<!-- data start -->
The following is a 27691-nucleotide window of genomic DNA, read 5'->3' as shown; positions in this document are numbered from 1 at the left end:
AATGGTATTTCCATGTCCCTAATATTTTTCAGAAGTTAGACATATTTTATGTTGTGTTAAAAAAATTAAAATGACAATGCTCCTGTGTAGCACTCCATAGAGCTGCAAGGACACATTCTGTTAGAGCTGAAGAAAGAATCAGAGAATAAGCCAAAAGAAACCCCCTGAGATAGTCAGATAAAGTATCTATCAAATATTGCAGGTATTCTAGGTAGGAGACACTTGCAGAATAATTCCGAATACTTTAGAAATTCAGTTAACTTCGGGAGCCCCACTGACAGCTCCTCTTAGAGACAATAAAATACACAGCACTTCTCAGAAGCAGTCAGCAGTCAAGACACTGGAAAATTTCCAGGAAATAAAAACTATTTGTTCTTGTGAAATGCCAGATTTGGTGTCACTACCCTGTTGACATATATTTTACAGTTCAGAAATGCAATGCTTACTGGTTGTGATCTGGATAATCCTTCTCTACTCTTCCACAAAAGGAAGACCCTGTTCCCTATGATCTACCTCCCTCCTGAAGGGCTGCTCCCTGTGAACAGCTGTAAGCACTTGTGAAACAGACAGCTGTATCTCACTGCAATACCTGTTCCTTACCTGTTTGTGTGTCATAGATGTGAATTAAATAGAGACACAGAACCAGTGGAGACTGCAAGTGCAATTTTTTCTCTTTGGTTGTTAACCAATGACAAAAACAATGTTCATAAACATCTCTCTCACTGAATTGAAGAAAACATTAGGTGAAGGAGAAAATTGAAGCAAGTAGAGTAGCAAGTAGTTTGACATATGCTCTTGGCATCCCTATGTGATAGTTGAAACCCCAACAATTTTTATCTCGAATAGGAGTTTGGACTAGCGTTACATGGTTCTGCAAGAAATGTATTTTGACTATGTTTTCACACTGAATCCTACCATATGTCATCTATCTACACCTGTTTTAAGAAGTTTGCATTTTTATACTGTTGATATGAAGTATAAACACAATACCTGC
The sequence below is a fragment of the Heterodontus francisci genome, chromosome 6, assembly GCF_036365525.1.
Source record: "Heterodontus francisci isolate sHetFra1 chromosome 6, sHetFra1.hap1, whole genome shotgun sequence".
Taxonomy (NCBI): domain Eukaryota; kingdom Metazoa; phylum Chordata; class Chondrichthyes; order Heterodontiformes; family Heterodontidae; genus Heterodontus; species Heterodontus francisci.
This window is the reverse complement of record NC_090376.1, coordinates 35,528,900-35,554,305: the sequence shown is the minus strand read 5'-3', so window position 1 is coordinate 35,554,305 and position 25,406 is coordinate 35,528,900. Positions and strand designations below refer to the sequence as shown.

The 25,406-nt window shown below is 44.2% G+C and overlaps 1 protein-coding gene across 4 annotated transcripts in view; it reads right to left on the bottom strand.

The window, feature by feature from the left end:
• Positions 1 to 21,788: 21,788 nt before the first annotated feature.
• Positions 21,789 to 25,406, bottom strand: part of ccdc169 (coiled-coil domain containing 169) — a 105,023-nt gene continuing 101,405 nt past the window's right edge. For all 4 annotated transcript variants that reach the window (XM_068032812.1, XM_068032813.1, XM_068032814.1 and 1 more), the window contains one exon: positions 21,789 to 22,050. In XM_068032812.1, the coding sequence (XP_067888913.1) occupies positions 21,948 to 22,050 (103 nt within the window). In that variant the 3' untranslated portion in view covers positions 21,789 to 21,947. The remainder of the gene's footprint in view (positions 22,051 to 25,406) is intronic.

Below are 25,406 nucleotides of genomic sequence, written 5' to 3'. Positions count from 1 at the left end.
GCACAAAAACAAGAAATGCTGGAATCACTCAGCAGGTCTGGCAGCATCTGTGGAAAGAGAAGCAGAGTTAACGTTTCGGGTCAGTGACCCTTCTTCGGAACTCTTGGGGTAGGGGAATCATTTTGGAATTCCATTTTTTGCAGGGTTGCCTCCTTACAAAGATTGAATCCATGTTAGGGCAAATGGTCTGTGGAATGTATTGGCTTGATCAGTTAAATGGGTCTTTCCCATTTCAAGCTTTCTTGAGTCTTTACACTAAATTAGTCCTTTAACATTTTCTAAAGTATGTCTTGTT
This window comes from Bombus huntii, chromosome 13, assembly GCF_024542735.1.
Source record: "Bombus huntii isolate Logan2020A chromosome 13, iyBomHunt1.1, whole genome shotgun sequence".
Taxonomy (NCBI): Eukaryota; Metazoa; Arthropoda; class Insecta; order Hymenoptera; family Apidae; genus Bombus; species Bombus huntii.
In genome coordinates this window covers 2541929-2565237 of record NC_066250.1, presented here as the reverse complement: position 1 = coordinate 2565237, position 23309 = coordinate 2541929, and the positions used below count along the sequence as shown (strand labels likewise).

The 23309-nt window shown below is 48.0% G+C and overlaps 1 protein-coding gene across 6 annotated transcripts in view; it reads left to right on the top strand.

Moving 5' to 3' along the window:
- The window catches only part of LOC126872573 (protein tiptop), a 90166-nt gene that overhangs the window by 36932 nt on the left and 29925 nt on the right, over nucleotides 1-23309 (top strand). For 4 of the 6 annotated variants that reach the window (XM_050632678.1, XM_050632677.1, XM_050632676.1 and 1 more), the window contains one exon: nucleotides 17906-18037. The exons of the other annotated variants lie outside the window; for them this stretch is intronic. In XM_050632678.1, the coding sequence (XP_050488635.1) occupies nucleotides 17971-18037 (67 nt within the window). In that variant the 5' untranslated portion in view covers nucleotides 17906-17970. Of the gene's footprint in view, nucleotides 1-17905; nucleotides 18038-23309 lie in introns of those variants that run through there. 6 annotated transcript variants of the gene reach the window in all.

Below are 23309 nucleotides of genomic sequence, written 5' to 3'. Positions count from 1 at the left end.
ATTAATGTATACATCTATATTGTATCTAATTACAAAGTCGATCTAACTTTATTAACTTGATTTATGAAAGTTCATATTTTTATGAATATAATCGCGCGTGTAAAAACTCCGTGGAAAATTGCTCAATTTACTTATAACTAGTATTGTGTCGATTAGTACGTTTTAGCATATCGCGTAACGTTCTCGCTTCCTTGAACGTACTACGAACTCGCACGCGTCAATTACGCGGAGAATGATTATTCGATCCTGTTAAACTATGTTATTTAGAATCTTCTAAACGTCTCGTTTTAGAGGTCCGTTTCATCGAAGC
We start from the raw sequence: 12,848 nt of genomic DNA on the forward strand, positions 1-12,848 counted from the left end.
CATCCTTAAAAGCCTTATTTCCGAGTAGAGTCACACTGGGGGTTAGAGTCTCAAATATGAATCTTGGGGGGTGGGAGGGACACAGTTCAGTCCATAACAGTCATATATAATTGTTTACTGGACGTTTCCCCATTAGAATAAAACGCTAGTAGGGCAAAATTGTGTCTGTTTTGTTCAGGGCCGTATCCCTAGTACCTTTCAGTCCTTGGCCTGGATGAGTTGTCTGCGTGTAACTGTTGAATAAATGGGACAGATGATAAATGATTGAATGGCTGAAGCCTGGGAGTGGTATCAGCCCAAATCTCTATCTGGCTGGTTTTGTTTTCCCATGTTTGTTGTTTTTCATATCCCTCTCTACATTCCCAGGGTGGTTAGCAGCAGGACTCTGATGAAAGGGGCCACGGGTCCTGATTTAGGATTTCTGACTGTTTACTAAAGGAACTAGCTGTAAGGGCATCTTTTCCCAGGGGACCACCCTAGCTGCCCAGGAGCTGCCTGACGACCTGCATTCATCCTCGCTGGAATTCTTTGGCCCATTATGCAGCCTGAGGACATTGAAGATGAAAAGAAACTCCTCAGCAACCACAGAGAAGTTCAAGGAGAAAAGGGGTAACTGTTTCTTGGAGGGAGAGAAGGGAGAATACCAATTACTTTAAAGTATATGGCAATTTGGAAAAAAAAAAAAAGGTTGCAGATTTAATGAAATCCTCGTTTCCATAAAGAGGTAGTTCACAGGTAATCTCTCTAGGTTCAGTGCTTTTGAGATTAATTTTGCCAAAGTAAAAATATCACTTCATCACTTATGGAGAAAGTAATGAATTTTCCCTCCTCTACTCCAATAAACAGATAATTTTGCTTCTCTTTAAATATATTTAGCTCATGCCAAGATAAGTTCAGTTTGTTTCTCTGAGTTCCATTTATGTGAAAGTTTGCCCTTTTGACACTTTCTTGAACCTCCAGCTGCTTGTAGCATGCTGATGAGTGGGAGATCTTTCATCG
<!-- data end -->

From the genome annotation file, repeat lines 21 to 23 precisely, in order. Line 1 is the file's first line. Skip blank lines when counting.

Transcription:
ATTAATGTATACATCTATATTGTATCTAATTACAAAGTCGATCTAACTTTATTAACTTGATTTATGAAAGTTCATATTTTTATGAATATAATCGCGCGTGTAAAAACTCCGTGGAAAATTGCTCAATTTACTTATAACTAGTATTGTGTCGATTAGTACGTTTTAGCATATCGCGTAACGTTCTCGCTTCCTTGAACGTACTACGAACTCGCACGCGTCAATTACGCGGAGAATGATTATTCGATCCTGTTAAACTATGTTATTTAGAATCTTCTAAACGTCTCGTTTTAGAGGTCCGTTTCATCGAAGC
We start from the raw sequence: 12,848 nt of genomic DNA on the forward strand, positions 1-12,848 counted from the left end.
CATCCTTAAAAGCCTTATTTCCGAGTAGAGTCACACTGGGGGTTAGAGTCTCAAATATGAATCTTGGGGGGTGGGAGGGACACAGTTCAGTCCATAACAGTCATATATAATTGTTTACTGGACGTTTCCCCATTAGAATAAAACGCTAGTAGGGCAAAATTGTGTCTGTTTTGTTCAGGGCCGTATCCCTAGTACCTTTCAGTCCTTGGCCTGGATGAGTTGTCTGCGTGTAACTGTTGAATAAATGGGACAGATGATAAATGATTGAATGGCTGAAGCCTGGGAGTGGTATCAGCCCAAATCTCTATCTGGCTGGTTTTGTTTTCCCATGTTTGTTGTTTTTCATATCCCTCTCTACATTCCCAGGGTGGTTAGCAGCAGGACTCTGATGAAAGGGGCCACGGGTCCTGATTTAGGATTTCTGACTGTTTACTAAAGGAACTAGCTGTAAGGGCATCTTTTCCCAGGGGACCACCCTAGCTGCCCAGGAGCTGCCTGACGACCTGCATTCATCCTCGCTGGAATTCTTTGGCCCATTATGCAGCCTGAGGACATTGAAGATGAAAAGAAACTCCTCAGCAACCACAGAGAAGTTCAAGGAGAAAAGGGGTAACTGTTTCTTGGAGGGAGAGAAGGGAGAATACCAATTACTTTAAAGTATATGGCAATTTGGAAAAAAAAAAAAAGGTTGCAGATTTAATGAAATCCTCGTTTCCATAAAGAGGTAGTTCACAGGTAATCTCTCTAGGTTCAGTGCTTTTGAGATTAATTTTGCCAAAGTAAAAATATCACTTCATCACTTATGGAGAAAGTAATGAATTTTCCCTCCTCTACTCCAATAAACAGATAATTTTGCTTCTCTTTAAATATATTTAGCTCATGCCAAGATAAGTTCAGTTTGTTTCTCTGAGTTCCATTTATGTGAAAGTTTGCCCTTTTGACACTTTCTTGAACCTCCAGCTGCTTGTAGCATGCTGATGAGTGGGAGATCTTTCATCG